You may do all these things and your cat might still go right next to the box. This can be aggravating, to say the least. If you have worked with your veterinarian to screen for health problems or any chronic pain, there are ways to help manage this behavior and keep your home clean, such as putting a puppy pad under the litter box to catch the misses. Now you can dispose of the waste and it will not soil your home. Clean the floor with an enzyme cleaner to remove as much of the odors as possible. Whenever you find your cat near the box praise and reward them. Even if your cat is going in the box 50% of the time, they may improve with a larger box, good litter box hygiene, and their favorite type of litter.

 

For Further Reading:
The On Again/Off Again Litter Box User – Feline Idiopathic (Interstitial) Cystitis
Litter Box Happiness – For Cats of All Ages
Litter Box Problems Could Be Due to Physical Ailment
Covered or Uncovered Litterboxes: Do Cats Have a Preference?
What to Do When Your Cat Poops Outside the Box
Webinar; 5 Simple Rules to Keep Your Cat in the Box

 

Dr. Sally Foote
DVM, CABC-IAABC, LSHC-S
Executive Director
CattleDog Publishing / Low Stress Handling® University

Five simple rules to keep your cat in the litter box

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23 responses to “Litter Box Misses – When Your Cat Goes Right Next to the Box

  1. I adopted a senior (10 years old) diabetic cat, who also came to me declawed. I haven’t had him that long but the last few months he has started going right beside his litter box, or in the corner of the room where his box is. I assumed the litter hurt his poor declawed paws, so I got softer litter, and then resorted to puppy pee pads once I realized litter was a no go. He will pee on the pads, but not the ones in his litter box. I set up three different boxes of various sizes and shapes. I am so frustrated and have no idea why he is doing this. He will go all the way past his three litter boxes, and poop on the floor! Please help !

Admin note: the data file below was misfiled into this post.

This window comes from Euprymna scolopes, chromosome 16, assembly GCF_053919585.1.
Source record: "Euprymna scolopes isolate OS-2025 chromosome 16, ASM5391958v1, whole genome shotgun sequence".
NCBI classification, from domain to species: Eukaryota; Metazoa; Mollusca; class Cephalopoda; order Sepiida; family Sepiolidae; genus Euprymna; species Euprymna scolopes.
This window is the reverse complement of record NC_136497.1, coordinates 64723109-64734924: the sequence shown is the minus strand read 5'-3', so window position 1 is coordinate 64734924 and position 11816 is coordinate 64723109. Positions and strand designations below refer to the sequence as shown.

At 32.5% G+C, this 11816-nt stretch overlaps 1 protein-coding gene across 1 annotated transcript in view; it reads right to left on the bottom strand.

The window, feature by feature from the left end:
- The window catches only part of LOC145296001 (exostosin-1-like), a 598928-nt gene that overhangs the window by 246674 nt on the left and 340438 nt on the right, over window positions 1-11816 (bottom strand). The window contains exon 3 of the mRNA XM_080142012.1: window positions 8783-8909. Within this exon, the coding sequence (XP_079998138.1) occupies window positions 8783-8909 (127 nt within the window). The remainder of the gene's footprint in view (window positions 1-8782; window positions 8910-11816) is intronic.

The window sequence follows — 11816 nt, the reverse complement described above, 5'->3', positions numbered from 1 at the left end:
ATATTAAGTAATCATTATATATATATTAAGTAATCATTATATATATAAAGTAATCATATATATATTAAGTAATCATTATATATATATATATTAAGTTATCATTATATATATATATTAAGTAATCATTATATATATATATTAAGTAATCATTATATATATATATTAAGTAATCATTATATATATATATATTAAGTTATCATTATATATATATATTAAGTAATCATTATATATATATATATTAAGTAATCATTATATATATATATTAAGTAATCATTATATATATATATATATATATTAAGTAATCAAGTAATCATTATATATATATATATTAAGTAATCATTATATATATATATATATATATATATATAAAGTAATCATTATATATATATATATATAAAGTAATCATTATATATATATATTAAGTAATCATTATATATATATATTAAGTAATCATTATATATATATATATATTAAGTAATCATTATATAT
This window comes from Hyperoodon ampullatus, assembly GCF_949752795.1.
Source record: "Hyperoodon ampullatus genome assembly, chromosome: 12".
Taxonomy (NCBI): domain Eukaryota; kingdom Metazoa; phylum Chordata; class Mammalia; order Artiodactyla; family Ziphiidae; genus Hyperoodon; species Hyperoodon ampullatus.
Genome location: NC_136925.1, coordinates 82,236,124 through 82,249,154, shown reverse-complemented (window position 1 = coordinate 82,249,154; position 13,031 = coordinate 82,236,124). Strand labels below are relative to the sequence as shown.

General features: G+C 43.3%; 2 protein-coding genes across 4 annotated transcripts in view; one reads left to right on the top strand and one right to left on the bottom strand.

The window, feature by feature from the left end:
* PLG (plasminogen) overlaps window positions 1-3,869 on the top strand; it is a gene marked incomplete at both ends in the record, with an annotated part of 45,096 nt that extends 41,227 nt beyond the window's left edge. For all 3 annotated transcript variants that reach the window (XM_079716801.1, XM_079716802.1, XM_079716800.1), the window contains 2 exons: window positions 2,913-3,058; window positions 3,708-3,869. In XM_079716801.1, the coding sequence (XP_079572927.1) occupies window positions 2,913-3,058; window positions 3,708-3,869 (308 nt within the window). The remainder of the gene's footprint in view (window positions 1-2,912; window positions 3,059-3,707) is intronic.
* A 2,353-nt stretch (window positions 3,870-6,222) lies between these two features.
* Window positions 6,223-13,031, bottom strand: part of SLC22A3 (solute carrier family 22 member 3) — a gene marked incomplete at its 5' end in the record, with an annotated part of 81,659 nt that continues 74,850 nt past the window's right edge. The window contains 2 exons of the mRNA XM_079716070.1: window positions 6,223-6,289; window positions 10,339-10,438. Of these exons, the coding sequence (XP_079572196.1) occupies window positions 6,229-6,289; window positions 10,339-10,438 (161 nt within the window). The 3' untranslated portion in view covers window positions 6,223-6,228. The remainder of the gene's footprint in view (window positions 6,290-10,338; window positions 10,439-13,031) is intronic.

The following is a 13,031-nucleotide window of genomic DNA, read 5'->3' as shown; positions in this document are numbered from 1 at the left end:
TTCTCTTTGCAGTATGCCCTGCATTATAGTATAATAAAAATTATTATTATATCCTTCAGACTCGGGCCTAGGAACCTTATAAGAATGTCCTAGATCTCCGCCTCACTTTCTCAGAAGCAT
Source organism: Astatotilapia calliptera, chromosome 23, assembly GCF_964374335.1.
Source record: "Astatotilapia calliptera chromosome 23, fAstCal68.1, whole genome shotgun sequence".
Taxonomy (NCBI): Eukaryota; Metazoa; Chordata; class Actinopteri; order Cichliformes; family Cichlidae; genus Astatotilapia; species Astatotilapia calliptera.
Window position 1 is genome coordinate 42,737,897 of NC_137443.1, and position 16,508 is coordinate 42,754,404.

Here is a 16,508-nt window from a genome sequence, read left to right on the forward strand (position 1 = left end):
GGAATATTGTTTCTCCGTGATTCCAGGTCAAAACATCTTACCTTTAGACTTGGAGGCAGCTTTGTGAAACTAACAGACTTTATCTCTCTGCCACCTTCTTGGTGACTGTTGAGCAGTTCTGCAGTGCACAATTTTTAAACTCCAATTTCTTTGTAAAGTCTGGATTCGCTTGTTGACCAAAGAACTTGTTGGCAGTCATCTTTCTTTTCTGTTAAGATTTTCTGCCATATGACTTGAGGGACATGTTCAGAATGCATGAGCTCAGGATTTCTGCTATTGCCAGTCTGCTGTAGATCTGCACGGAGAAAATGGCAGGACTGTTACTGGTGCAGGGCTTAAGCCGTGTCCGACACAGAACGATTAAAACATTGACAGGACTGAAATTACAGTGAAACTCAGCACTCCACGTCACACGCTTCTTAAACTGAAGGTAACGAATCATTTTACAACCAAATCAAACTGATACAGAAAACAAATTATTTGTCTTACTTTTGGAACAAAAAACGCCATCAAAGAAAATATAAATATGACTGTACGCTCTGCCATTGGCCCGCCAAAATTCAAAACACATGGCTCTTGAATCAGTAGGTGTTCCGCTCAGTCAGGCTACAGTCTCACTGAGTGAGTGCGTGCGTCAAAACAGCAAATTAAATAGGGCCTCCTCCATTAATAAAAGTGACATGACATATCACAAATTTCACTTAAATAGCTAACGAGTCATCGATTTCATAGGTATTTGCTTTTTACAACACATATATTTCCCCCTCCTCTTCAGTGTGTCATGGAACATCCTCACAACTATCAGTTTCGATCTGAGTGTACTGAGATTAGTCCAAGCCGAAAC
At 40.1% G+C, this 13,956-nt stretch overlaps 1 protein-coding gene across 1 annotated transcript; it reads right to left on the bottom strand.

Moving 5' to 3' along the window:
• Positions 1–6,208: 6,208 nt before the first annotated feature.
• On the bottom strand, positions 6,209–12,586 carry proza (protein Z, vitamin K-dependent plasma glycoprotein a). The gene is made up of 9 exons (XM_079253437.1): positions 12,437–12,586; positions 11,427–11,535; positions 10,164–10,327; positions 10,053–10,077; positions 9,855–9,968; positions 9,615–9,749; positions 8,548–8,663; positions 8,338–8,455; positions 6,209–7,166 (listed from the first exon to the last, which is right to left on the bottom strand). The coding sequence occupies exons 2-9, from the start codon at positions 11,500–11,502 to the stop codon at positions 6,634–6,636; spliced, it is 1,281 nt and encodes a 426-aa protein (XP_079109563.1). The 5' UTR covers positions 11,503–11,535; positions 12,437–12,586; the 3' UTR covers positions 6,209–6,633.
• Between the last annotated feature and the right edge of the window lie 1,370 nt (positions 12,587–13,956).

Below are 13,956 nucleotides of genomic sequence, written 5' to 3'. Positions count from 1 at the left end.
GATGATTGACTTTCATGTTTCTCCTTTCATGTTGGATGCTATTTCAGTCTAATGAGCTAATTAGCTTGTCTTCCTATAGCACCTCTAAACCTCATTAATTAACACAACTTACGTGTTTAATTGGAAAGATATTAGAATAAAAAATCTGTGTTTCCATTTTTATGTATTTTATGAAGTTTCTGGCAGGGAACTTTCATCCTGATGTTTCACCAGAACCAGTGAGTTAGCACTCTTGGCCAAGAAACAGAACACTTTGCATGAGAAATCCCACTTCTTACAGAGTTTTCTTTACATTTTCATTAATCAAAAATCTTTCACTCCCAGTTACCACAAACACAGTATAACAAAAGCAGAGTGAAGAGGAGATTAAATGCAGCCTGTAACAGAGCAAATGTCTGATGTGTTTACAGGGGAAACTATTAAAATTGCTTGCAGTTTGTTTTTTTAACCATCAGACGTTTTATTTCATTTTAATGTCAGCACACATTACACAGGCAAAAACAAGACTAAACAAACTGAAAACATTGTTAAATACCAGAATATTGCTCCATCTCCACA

1. dear Jennifer,
      At this age, your may have some other pain or body issues that make it difficult to climb or crouch into a box. Please bring photos and the full info to your DVM and ask about a behavior consult with a DVM
      with behavior expertise at avsab.org

  2. My cat will climb into the litter box, dig a whole in the litter, then poop over the edge of the box, and fills the whole back in even though he didn’t poop in it. It happens almost every day. Sometimes he gets it in there, sometimes he doesn’t. I’ve tried using more litter boxes, cleaning the litter more frequently, bigger litter boxes, smaller litter boxes, covered litter boxes, uncovered litter boxes, moving the litter boxes to different places in my home, cleaning the floor around the box, and 10 different types of litter. I’ve even tried sensitive stomach food, as well as high fiber food. He isn’t declawed, and 2 different veterinarians have confirmed that he is in good health. I’m out of ideas.